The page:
Clarifying Property Rights in Alberta
Alberta Land Institute (ALI) has launched PropertyRightsGuide.ca to assist Albertans with questions about property rights.
The paper, entitled A Guide to Property Rights in Alberta, is the first result from its new research program. The Guide will be presented at the Land Use 2014 Conference organized by ALI, which will be attended by approximately 280 representatives from governments, non-governmental organizations and academic institutions.
“There’s a great deal of confusion among Albertans as to which expectations, with respect to land, are going to be protected,” said Eran Kaplinsky, University of Alberta Faculty of Law Professor and co-author of the Guide. “The two most common questions are: Just how far can the government go in regulating my land, and will I have recourse of the courts to be entitled to financial compensation under government regulations?”
The Guide is a comprehensive review of property rights as they relate to Alberta. It contains important information on property rights and the law, what compensation mechanisms are in place and how they work, and a review of existing legislation.
“In the last six years, the Alberta government has passed new laws that many people have viewed as imposing serious restrictions on the right to use property,” said David Percy, University of Alberta Faculty of Law Professor and co-author of the Guide. “What has struck me is the enormity of the disconnect between what people believed property rights were and what the law actually said property rights are.”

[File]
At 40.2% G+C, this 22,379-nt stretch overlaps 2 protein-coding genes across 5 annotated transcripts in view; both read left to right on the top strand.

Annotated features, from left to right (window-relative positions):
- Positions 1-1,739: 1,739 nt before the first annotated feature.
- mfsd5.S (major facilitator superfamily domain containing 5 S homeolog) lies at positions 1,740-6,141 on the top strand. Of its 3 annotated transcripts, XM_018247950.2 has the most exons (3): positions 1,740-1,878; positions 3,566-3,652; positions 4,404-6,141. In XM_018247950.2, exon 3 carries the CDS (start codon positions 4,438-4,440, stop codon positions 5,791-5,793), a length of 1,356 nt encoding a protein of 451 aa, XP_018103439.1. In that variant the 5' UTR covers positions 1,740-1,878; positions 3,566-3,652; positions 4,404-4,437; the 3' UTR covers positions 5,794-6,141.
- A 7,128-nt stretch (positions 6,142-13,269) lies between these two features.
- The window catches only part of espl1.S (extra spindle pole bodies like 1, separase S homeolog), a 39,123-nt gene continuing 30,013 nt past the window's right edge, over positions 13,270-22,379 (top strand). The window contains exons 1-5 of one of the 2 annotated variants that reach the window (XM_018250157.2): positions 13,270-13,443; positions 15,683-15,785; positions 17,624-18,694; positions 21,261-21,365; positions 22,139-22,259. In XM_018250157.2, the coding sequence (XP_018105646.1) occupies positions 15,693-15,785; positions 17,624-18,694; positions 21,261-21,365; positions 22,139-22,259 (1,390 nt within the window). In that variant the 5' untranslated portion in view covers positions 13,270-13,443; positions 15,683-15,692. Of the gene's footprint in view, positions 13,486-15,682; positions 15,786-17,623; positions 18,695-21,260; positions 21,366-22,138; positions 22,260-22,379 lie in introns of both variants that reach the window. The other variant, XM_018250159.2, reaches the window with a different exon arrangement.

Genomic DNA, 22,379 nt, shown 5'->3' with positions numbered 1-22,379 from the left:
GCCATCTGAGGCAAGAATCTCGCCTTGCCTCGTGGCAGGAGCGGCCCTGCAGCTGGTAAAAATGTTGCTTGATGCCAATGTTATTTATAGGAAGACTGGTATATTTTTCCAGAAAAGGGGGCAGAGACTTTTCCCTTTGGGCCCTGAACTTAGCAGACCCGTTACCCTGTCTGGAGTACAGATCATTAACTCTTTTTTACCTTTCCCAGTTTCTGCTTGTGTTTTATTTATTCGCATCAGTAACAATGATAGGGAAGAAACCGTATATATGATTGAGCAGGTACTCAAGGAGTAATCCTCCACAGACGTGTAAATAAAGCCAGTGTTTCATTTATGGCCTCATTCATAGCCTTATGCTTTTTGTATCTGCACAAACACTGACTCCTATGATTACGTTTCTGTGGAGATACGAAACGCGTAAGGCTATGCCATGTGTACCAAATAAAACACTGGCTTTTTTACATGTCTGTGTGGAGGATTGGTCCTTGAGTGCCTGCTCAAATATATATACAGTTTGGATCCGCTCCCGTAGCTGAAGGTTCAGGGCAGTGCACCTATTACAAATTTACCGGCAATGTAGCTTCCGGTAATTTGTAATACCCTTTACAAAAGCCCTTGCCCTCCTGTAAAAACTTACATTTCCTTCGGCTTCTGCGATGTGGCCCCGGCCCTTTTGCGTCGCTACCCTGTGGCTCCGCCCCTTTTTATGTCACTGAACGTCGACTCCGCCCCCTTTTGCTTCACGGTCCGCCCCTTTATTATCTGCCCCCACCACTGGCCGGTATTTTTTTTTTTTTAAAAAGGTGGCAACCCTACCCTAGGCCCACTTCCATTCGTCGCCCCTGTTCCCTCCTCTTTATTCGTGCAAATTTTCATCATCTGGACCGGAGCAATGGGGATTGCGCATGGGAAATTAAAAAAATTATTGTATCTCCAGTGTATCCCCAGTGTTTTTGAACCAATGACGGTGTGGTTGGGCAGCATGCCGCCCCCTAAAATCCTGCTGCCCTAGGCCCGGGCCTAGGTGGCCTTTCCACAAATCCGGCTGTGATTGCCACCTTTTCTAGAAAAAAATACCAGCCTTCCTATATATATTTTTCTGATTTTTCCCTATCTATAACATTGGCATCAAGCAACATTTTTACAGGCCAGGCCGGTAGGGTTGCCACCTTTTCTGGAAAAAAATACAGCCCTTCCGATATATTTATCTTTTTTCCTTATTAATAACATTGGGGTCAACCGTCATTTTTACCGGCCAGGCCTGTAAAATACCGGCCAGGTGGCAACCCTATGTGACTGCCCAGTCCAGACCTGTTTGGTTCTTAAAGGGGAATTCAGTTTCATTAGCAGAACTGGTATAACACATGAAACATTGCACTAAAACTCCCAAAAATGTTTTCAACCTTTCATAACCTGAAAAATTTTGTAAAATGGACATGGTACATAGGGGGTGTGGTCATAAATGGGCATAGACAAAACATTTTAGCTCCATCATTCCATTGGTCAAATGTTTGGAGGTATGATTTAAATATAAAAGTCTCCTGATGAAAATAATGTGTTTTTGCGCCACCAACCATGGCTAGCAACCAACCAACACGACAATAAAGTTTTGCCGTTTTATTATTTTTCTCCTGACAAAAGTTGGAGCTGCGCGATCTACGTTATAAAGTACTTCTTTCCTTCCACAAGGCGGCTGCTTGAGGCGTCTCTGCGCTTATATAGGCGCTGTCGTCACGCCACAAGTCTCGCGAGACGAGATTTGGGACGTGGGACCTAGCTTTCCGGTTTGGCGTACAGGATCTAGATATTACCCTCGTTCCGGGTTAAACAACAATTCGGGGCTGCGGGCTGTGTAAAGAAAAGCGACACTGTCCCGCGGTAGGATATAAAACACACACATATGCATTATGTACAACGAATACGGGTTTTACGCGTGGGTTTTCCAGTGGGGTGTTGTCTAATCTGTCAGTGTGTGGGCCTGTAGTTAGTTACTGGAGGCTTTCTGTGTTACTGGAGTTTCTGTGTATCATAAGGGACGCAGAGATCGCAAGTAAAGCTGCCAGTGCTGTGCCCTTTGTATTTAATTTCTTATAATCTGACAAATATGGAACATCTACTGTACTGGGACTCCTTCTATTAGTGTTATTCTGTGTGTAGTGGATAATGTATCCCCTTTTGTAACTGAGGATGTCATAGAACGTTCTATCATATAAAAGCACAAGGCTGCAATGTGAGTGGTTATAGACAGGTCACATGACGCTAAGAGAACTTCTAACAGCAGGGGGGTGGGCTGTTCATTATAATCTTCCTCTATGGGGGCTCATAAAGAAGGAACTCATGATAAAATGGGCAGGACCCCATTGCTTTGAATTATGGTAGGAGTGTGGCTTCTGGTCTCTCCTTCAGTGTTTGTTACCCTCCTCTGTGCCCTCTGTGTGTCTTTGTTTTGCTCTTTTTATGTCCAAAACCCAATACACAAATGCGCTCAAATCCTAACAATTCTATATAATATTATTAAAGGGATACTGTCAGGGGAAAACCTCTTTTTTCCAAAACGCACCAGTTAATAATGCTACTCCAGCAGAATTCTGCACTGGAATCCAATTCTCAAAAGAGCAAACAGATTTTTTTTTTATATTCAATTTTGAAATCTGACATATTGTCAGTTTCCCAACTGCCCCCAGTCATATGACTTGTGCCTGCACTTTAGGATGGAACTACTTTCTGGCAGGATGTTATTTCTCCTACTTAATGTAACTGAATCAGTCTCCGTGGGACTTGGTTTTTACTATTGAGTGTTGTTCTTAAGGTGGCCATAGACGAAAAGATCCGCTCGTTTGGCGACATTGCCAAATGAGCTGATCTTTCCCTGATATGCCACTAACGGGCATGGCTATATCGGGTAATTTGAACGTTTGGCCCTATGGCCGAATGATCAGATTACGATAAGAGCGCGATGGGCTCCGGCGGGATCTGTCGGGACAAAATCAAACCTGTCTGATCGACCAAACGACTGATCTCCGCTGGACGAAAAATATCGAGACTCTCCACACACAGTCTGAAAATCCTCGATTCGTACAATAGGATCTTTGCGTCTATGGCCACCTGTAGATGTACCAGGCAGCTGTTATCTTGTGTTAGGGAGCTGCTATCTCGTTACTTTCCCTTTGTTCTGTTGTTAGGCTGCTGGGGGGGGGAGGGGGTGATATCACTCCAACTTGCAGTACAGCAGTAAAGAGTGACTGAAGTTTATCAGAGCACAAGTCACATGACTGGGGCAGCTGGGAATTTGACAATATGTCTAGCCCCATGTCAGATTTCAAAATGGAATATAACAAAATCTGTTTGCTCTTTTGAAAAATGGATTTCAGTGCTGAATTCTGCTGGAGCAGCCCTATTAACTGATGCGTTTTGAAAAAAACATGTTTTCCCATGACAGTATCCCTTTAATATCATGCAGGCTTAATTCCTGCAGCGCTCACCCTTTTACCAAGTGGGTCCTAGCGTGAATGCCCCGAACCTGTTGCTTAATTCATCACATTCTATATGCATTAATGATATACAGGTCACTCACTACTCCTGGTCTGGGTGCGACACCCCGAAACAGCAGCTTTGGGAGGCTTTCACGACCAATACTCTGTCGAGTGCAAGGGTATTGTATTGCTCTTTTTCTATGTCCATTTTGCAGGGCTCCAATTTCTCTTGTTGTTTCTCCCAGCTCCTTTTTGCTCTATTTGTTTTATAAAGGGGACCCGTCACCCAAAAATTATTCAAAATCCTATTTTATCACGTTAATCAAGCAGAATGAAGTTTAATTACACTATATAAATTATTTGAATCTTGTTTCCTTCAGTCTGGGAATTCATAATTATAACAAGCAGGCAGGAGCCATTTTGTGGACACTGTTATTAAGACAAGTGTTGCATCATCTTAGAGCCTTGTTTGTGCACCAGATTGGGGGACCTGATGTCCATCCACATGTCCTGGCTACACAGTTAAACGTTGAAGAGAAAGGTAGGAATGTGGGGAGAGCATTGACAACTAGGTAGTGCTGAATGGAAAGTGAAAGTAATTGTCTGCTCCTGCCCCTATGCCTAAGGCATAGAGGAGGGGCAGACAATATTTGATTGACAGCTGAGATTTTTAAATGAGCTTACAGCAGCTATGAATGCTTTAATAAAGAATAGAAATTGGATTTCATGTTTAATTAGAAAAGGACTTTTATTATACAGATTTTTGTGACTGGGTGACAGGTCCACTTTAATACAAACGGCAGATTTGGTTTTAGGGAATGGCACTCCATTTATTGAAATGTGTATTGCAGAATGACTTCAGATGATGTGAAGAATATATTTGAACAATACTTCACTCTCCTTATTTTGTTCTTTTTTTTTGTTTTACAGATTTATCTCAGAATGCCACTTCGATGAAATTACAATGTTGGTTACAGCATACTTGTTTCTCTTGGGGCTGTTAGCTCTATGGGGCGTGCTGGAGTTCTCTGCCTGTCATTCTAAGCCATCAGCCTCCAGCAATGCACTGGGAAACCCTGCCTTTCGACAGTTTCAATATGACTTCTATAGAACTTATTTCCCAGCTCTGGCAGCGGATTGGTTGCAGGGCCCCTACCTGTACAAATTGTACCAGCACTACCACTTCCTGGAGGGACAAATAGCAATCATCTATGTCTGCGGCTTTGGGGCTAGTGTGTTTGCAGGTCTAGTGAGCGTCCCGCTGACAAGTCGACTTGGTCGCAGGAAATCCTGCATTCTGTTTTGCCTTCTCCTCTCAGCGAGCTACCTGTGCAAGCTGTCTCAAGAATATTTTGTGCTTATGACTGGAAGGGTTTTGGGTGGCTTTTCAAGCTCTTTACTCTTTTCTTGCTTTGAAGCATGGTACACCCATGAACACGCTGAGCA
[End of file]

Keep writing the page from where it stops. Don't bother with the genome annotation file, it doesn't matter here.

ALI is an independent, non-partisan research institute based at the University of Alberta that connects research and policy for better land management, established in 2012. ALI conducts and funds interdisciplinary academic research on land-use challenges in Alberta to develop and evaluate alternative policy options that consider social, economic and environmental perspectives.
“We’re very excited about this research product from our institute that we see as providing helpful facts that will promote useful conversations about property rights”, said Vic Adamowicz, ALI Research Director.
In its first year, ALI has funded over $300,000 in research to address land-use issues in Alberta. Current research projects include Agricultural Land Fragmentation, Wetland Restoration and Retention, Irrigation, and Municipal Governance. Please visit AlbertaLandInstitute.ca for more information on current and upcoming ALI research projects.